Date of Completion
Other Psychology | Psychology
Alzheimer's disease is the most common neurdegenerative disorder, affecting millions of people worldwide. The underlying etiology of Alzheimer's disease, however, is such that treatment is difficult.
Researchers have linked a decrease in the transmission of the neurotransmitter acetylcholine to the cognitive deficits seen in Alzheimer's disease. Recent drug therapies have focused on using drugs that block the action of the enzyme, acetylcholinesterase, that breaks down acetylcholine. However, these drugs, known as acetylcholinesterase inhibitors, have been found to produce side effects that have the same characteristics as Parkinson's disease, the second most common neurodegenerative disorder. In this study, the acetylcholinesterase inhibitor, galantamine, was used to produce parkinsonian tremor in rats.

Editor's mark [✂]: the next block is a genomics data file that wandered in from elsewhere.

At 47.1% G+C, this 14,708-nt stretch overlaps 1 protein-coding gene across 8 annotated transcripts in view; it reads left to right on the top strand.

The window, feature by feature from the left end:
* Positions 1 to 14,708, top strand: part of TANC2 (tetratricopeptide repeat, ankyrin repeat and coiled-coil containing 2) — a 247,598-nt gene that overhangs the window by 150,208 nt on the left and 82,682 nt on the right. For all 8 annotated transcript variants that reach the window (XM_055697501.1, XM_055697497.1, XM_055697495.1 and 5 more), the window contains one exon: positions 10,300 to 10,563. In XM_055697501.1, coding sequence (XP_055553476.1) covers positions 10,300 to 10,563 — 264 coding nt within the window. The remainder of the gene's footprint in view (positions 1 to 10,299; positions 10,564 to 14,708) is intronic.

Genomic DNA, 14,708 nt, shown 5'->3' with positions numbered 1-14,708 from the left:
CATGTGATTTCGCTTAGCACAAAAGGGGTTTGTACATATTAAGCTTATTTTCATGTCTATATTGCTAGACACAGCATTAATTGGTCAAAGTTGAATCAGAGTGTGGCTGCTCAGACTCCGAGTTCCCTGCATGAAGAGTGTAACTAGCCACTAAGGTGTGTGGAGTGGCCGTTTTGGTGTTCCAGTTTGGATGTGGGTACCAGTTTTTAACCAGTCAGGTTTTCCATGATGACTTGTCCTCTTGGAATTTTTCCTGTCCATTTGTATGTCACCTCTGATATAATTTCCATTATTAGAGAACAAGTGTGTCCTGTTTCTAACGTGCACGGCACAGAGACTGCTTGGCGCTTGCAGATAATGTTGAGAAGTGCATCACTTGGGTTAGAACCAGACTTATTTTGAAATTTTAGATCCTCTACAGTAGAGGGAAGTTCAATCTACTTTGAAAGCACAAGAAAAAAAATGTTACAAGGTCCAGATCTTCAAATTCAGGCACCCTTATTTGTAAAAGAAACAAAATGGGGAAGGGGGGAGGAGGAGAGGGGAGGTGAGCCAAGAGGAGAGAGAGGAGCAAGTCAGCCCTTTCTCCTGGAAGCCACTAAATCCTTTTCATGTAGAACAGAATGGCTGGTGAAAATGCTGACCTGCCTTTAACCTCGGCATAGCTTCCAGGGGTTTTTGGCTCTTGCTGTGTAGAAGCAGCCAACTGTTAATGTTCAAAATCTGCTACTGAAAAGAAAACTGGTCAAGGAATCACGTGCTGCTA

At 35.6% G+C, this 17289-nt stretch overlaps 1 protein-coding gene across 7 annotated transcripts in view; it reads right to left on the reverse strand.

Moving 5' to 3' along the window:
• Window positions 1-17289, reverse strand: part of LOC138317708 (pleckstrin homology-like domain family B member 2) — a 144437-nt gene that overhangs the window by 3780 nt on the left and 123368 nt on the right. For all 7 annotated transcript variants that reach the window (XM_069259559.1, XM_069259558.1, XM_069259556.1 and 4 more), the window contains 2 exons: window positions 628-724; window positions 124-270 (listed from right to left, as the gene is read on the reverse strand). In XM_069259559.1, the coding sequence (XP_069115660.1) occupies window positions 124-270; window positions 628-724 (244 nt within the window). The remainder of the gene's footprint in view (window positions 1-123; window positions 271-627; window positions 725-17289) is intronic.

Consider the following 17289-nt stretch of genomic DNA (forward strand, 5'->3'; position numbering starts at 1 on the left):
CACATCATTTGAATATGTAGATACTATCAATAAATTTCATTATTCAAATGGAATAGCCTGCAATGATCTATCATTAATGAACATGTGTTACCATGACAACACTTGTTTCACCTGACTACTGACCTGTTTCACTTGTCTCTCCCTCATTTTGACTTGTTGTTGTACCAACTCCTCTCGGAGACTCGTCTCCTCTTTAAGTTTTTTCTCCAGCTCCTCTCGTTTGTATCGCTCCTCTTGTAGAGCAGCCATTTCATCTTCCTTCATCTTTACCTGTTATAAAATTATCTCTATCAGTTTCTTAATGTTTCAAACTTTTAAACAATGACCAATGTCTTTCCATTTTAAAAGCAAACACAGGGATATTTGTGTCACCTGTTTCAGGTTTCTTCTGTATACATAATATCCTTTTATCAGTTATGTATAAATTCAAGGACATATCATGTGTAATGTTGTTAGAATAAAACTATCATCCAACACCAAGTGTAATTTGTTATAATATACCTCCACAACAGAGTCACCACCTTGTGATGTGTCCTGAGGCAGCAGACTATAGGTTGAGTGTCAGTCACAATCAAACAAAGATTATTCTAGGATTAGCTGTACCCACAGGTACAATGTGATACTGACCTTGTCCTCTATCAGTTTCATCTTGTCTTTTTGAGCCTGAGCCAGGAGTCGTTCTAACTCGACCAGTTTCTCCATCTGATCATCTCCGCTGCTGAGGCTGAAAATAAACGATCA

Due to the interaction that acetylcholine has in the area of the brain that degenerates in Parkinson's disease, two different adenosine A2A antagonists, MSX-3 and MSX-4, were co-administered with galantamine to attempt to reverse the parkinsonian tremor induced by galantamine. It was found that both MSX-3 and MSX-4 were capable of reversing the parkinsonian tremor induced by the acetylcholinesterase inhibitor galantamine. More research with the adenosine A2A antagonists MSX-3 and MSX-4 is necessary.
Leser, Chelsea Elizabeth, "Galantamine-induced tremulous jaw movements in rats: Reversal with adenosine A2A antagonists" (2011). Honors Scholar Theses. 213.